Socialization comes in many forms and is created in different ways. The first type of socialization I think about is friendship. I have seen many friendships born at the library. How do they come about? A smile? A conversation and genuine interest in one another. Another type of socialization can be acquaintance. This may be a person you engage in light conversation at the library and that is as far as it goes. Elders are no different in fact are more equipped to for relationships. It helps fill an empty spot in one’s heart and life.
Going to the library can fill a void of loneliness. I can’t help but think of the song, “Only The Lonely” by Roy Orbison. There was another famous song about loneliness by the Beatles, “Eleanor Rigby.” So, let us not sit in our empty apartments or big houses and mingle with other humans. Elders are just as prone to loneliness as anyone. Sometimes they are more likely to feel loneliness. How hard it must be to lose your profession, the proper use of your body, people you love, pets and at times mental faculties. Trips to the library allow a soul to feel love, hear a “Good Morning” or see the smile of a young child, which are all healers of loneliness. A person may know he or she is lonely or not aware. If a person is hungry or has a craving for apple pie they eat apple pie. If a person is lonely he or she must get out and mingle with others. Thank you libraries.
Now, I go back to routine. I, myself, waiver back and forth between routine and spontaneity. There are some tasks in which I love routine and some not so much. I believe this is a human trait of many people. Through the ten or more years working with Seniors in their homes, independent living centers, assisted living or nursing homes a routine is good. This is whether a person suffers from memory challenges or not. So often a resident’s eyes would light up when it was time for church or music festivities.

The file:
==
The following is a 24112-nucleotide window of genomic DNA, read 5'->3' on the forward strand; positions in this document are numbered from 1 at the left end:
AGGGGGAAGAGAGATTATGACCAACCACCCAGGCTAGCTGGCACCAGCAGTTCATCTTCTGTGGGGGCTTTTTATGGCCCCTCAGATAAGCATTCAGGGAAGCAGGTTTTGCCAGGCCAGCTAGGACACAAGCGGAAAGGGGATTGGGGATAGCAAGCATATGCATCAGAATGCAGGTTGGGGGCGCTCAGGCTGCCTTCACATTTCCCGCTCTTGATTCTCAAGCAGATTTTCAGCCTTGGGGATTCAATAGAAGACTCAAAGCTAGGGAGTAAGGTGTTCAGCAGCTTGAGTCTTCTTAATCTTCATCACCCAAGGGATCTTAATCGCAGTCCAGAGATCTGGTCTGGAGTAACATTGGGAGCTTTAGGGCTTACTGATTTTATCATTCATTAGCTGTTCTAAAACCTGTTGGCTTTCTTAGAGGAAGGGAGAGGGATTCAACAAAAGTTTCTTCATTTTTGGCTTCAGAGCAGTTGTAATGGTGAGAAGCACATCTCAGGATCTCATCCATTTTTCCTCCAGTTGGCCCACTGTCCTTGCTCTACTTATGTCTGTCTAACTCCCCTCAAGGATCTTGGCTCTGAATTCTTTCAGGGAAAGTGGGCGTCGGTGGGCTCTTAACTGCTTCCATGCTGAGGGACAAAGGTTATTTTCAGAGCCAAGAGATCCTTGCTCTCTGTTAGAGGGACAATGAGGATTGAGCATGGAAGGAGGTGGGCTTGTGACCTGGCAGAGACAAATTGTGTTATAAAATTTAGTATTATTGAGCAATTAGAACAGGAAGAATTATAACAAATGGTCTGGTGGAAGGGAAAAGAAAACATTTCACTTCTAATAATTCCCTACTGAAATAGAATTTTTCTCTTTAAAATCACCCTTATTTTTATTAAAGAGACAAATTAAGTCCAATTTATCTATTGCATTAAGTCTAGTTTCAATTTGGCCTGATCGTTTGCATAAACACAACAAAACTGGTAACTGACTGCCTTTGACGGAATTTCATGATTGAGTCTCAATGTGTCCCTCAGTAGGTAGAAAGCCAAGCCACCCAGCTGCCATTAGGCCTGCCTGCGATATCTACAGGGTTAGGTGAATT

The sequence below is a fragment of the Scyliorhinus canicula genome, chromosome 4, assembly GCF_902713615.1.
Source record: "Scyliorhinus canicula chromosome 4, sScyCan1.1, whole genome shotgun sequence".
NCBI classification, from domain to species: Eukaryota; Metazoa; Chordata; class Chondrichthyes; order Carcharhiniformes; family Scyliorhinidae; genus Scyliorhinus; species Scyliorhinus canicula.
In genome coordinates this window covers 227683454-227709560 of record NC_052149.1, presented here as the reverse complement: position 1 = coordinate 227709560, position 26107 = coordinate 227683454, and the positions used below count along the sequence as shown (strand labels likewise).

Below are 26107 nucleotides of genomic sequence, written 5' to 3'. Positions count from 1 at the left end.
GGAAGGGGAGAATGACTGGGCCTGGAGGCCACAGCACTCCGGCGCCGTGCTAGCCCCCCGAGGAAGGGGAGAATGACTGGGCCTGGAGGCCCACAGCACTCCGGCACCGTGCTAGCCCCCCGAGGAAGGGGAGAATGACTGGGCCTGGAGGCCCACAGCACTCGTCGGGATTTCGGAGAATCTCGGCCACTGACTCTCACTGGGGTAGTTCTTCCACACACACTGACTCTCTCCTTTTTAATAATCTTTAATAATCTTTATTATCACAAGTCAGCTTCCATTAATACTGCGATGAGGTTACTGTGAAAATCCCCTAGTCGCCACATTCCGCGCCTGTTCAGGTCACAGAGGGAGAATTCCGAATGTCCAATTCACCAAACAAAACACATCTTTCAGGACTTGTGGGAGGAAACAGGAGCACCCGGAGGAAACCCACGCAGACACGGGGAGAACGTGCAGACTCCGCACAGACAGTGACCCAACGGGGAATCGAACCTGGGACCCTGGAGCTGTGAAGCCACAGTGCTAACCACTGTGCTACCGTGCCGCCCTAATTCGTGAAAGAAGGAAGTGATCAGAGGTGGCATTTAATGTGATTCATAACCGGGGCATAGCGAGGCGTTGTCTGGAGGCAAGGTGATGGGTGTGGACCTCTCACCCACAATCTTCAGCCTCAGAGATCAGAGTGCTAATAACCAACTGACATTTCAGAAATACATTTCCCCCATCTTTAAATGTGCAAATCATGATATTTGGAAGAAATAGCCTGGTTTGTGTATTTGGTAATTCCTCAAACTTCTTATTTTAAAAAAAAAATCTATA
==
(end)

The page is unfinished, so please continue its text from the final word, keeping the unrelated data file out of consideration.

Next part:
People who are retired or those higher on the numeric scale make a routine of going to the library. Sometimes a man comes in daily with his coffee to read the paper. This helps created his day. Some Elders are working on various projects. Projects on ancestry, family tree, military intelligence and more. I always get a chuckle when a retired teacher comes in. You can spot them a mile away. Some elders come to the library almost daily to utilize the Wi-Fi and play games on the computer or Facebook. After all, a routine is a habit. Habits that make us feel good are fun to have.
Seniors come to the library to keep their minds fresh and learn. I think that’s awesome. I cant’ help but think of the Tin Man in “The Wizard of Oz” getting rusty and singing, “If I only had a brain.” If you don’t use it you lose it. Seniors have many tasks they utilize to keep their brains fresh. Some of them read books, watch or read crime stories, play games, do word puzzles or enjoy hobbies like sewing, knitting, cooking and more. It is my opinion, that the Senior Activities held in libraries, are great for these things, including the book club.